Performing a website audit to identify tag issues and understand overall data quality is a crucial element of proper data governance.
But how big should a website audit be? Should you audit everything?
If “yes” is your answer of choice, then you’re likely thinking of data governance as a form of omniscient data surveillance—you want to be able to see everything and fix everything as it occurs.
Unfortunately this isn’t realistic, as there are significant challenges with auditing every single page on a website all the time (even with automation). The main challenges are:
- Comprehensive audits take a lot of time to execute, process and analyze.
- Websites change frequently, so the data from a site-wide audit becomes obsolete relatively quickly.
- Once you pass a certain threshold of pages audited, you’re mostly just going to see more of the same tag behavior (especially for template-based websites).
Not to mention we humans—the end consumers of data—are not wired to ingest vast amounts of data, structured or unstructured.
Think about it this: even just one vendor with one account may have 50 variables. On a 100,000-page site, that would bring in 5M data points.
It’s just so much data, you’re not doing yourself any favors by auditing everything.
So what’s the answer? How do you identify serious issues in a timely manner without checking everything?
The answer is sample audits.
The Sample Website Audit
Performing a sample audit means validating a portion of each section of a website with comparable tagging profiles (i.e. product pages, blog pages, etc.). A sample audit gives you a pulse on what’s going on in each section of your site. The size of a sample audit will depend on the size of the corresponding section being audited.
You might be a bit leery about the idea of not auditing everything, because what if you miss something? Site-wide website audits do play a role in tag governance, but they should be an infrequent occurrence—they’re just too bulky and inefficient.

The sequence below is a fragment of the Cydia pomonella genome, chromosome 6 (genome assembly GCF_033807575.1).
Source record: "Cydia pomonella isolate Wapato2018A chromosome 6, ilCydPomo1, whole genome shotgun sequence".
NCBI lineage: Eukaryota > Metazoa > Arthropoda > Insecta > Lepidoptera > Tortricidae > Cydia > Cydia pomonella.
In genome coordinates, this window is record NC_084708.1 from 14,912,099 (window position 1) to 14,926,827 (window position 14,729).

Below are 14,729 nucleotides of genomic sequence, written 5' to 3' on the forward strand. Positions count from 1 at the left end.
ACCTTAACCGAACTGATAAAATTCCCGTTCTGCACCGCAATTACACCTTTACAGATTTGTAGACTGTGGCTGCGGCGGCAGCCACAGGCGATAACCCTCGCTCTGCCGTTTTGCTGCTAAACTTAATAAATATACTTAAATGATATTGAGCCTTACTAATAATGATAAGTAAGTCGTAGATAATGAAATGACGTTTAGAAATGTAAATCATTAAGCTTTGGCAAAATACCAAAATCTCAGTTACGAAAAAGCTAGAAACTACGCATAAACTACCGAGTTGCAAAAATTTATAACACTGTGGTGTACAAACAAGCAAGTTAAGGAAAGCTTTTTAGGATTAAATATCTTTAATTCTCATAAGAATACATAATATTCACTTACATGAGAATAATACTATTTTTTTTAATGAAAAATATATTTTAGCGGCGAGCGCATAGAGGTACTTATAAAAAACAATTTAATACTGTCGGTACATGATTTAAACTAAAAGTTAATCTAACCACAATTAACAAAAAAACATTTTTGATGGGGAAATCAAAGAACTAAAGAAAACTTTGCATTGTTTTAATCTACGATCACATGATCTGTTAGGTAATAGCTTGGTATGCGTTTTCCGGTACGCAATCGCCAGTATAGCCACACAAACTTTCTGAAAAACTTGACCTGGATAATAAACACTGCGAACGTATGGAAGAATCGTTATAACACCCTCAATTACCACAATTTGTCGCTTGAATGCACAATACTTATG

Sample audits are highly effective methods for quickly identifying systemic issues on sections of your site, keeping your data governance agile and efficient.
Sample Audit Best Practices
One of the principal challenges with smaller, section-specific audits is sampling error. Just as with sampling a human population when performing a survey, you want to make sure your test group in your sample audit accurately represents the whole (without over-auditing). You can avoid sampling error and “missing an issue” by:
- Starting with the “why”
- Optimizing your audit size
- Randomizing your audit pool
Start with the “why”
The urge to audit everything comes from a false belief that when you collect Big Data, answers to your problems just seem to manifest themselves. As any analyst will tell you, the real value comes in segmenting down the data into more consumable pieces for more targeted analysis. Such it is with website audits.
When creating a website audit, you should have specific questions or business requirements in mind. These questions will usually be section-specific, corresponding to the scope of your audit.
A basic example would be to validate whether or not a campaign variable is being set on all of your landing pages. This is a very simple question, with a relatively narrow scope, and will easily help you align your auditing priorities.
The optimal audit size
The goal of a sample audit is to audit enough but not too much. There’s a sweet spot for pinning down the best audit size to avoid sampling error, and the size will vary from audit to audit.
The recommended upper bound of a sample audit is 10,000 pages. You should rarely exceed the 10,000-page audit ceiling, even if a section of your website has 100,000+ pages, as you’ll just get more of the same and drown yourself in data.
A good rule of thumb is to start off with a 500-page sample audit (with a specific question in mind). If your 500-page audit comes back completely clean, then you can bump up your audit in 500-page increments until you have answered your question or feel satisfied with your data quality.
Note: You can also take a more statistical approach to determining audit size by using a sample size calculation formula.
Randomizing your audit pool
This principle is simple: when performing sample audits, don’t audit the same pages every time. Doing so could cause you to miss fatal issues on other pages. Audit different pages each time.
If you’re using an automated solution to validate your site, you can use the starting URL and include/exclude filters to limit where the audit goes, giving you a fairly randomized pool to test.
The Power of the Sample Audit
Sample audits make tag validation agile, targeted, timely, actionable and relevant. With a wide portfolio of rules-governed audits, you’ll be able to stay abreast in your data governance efforts, without overexerting your resources on bulky site-wide audits.
About the AuthorLinkedIn More Content by Ken Holladay